Some high-stakes high betting

A group with “People for the American Way” from Washington, gather with signs in front of the U.S. Supreme Court in Washington, Monday, Feb. 15, 2016, as they are call for Congress to give fair consideration to any nomination put forth by President Barack Obama to fill the seat of Antonin Scalia.
Associated Press / Carolyn Kaster

The question now, in light of this barefaced Republican contempt for the constitutional mandate institutionalizing the Supreme Court is, to what lengths are they prepared to take those manipulative tactics of which they’ve served notice? Assuming that they’re successful in blocking President Obama’s nominee to succeed Antonin Scalia from either a judiciary committee hearing or a Senate vote, what if it’s a Democrat who moves into the White House next January? Will the GOP game plan then switch to blocking any nominee who doesn’t pass a conservative values litmus test? Is this how brazen Republicans are willing to be in their crusade of reactionary back-sliding to an America of unenlightened yesterdays?

It’s no secret that the judiciary — in principle the final, strictly objective arbiter of what is and isn’t permissible under the Constitution — tends to be as political, if not at times more so, than the two other branches of government. But that being said, we surely didn’t need this demonstration of craven indifference to the Constitution by Republicans, intent on having a conservative agenda which, in perpetuity, is entitled to formal high court sanction.

One might be tempted to surmise that had this court vacancy been created by one of the so-called liberal justices, there wouldn’t be this full-throttle arrogance from the GOP camp. Frankly, I wouldn’t be so sure. Given the constant belittling of the presidency and utter disrespect of him personally that Obama has faced from Republicans during his two terms, it would have been no surprise, had this been a non-conservative vacancy, for Republicans to demand that he defer to the next president in submitting a nominee for Senate consideration. As we all can attest, it has been that ugly.

The framers settled on a high court that would comprise nine members. Obviously unconcerned about the appearance of it, Republican bombast conveys to the citizenry that the court should operate for at least a year with eight justices, even when the sitting president has fulfilled his constitutional obligation and named someone for the ninth slot. The crowning absurdity here being, of course, that had the situation been reversed and the other party had given notice of such treachery, those sticklers (conveniently) for constitutional fidelity who populate the GOP universe would be screaming to high heavens.

Not to be lost, though, in all the parry-and-thrust action, is that at the center of it all is what’s supposed to be an a-political institution. For sure, the court’s reputation for the most part doesn’t align with that characterization. And maybe it’s just as well that the hideous, bare-knuckled politics around high court affairs that’s now threatened by Republicans will have been occasioned by the passing of Justice Scalia who, in his tenure, had been perhaps as pronounced an embodiment of political ideology firmly entrenched on the court as ever there had been.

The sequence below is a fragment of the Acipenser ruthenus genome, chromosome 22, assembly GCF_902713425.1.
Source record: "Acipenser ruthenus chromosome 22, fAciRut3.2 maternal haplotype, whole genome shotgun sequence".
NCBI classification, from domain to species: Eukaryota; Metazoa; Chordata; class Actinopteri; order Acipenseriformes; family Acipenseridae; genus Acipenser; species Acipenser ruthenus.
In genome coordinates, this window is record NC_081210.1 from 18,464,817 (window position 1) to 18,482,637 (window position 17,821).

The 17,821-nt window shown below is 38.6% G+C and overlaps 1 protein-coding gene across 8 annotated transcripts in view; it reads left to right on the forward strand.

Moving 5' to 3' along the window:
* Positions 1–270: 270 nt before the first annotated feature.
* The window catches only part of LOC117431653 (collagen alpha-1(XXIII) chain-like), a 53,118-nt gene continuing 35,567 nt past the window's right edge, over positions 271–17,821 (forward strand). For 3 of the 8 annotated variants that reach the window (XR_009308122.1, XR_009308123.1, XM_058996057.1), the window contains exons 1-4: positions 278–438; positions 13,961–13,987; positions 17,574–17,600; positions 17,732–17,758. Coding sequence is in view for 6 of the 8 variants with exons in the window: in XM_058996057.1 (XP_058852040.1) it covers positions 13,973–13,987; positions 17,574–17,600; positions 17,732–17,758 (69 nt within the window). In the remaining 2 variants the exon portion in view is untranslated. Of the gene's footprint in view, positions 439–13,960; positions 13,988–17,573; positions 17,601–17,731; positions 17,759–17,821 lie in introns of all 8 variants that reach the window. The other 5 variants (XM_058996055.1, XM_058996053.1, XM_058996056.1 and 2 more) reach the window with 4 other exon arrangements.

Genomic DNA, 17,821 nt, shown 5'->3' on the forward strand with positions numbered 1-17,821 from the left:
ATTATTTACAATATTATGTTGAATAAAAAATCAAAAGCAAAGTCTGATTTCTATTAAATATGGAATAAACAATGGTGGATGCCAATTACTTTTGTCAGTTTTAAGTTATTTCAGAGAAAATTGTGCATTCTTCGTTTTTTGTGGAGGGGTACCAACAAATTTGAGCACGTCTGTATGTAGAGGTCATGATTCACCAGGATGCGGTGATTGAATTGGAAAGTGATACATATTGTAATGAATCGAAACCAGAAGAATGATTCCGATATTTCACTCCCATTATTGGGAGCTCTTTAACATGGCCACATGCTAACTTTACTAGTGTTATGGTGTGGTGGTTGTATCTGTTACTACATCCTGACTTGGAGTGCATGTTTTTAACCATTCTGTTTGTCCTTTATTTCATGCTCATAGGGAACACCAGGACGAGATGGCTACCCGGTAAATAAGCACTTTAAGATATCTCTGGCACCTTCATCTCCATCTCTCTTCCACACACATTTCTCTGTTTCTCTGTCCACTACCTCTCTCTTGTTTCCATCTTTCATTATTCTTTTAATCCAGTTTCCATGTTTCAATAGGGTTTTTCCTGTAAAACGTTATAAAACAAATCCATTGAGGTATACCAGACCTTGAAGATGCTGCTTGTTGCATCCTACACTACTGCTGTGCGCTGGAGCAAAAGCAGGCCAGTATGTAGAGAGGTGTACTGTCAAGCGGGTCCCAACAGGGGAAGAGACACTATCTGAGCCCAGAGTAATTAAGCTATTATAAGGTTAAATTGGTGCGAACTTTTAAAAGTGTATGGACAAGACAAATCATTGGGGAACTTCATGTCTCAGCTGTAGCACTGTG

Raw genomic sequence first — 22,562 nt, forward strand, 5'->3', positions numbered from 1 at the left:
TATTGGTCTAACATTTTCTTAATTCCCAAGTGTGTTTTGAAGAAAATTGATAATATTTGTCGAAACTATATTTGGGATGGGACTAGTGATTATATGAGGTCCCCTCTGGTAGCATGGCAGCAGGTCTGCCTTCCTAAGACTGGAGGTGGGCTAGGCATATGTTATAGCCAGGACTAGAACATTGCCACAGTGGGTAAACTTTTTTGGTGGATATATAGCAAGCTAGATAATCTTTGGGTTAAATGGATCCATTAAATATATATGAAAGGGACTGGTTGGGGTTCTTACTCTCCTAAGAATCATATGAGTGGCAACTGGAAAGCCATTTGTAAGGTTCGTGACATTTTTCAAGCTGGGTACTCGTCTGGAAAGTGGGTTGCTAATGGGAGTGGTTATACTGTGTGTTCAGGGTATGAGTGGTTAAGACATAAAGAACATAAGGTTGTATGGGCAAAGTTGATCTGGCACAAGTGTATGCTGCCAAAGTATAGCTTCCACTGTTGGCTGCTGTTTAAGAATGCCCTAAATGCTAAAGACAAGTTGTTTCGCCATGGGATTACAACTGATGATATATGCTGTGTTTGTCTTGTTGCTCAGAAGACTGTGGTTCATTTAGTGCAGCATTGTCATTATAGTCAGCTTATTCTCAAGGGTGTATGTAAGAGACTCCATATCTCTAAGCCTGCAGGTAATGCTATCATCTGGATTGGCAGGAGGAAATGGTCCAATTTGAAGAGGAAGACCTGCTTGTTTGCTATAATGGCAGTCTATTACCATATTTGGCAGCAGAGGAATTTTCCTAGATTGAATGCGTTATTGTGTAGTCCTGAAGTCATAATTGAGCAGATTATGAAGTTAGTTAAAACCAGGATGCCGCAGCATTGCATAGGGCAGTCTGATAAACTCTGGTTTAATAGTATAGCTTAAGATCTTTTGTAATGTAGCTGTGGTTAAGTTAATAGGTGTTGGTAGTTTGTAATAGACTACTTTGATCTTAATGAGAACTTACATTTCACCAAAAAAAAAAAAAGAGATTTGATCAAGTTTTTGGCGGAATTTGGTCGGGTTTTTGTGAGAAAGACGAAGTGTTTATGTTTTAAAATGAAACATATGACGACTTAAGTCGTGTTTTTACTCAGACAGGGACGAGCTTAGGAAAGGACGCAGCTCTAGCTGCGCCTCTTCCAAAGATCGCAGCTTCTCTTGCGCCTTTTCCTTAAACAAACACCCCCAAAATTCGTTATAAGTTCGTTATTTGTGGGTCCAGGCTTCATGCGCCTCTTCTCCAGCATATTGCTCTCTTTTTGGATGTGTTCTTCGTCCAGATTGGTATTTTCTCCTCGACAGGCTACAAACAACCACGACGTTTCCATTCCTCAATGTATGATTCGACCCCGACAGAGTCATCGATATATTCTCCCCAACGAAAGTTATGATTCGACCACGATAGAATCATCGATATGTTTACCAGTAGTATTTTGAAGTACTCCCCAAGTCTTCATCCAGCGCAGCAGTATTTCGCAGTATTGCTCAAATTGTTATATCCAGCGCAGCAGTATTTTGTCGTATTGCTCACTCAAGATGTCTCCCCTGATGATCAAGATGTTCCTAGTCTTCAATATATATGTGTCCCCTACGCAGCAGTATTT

Reflecting perhaps the political climate in Washington today, current politicization of the court process, as exemplified by the predictably ideological slant to Scalia’s opinions, makes for increased skepticism about arriving anytime soon at a point of politics not influencing court business. High court behavior can proudly cite stellar examples of politics not playing as much of a role within the court chambers as perhaps some stakeholders would have liked — some of those examples having been written into high court history not all that long ago. David Souter, for one, who was nominated by George H.W. Bush, in due course became persona non grata to the rabid right, when it was clear that he had become a dependable voice for the moderate or liberal point of view on matters before the court. And John Paul Stevens, who was nominated by Gerald Ford and would later acknowledge that his judicial philosophy had evolved, came to be seen as the court’s leading progressive.

There’s little reason to think that in the current highly charged Washington atmosphere, “traitors” like Souter and Stevens would be the least bit tolerated and given an easy time of it by GOP shock troops out for their heads.

But what the tempo of today’s times has suggested to Republicans as appropriate response to Scalia’s death is as shameful as it gets. Leaving a high court nominee in limbo for a year may find favor with some political partisans, but it is, in the broader space, an unpardonable assault on what’s constitutionally required. It would be perfectly in order that perpetrators be made to pay a considerable price for such a travesty.

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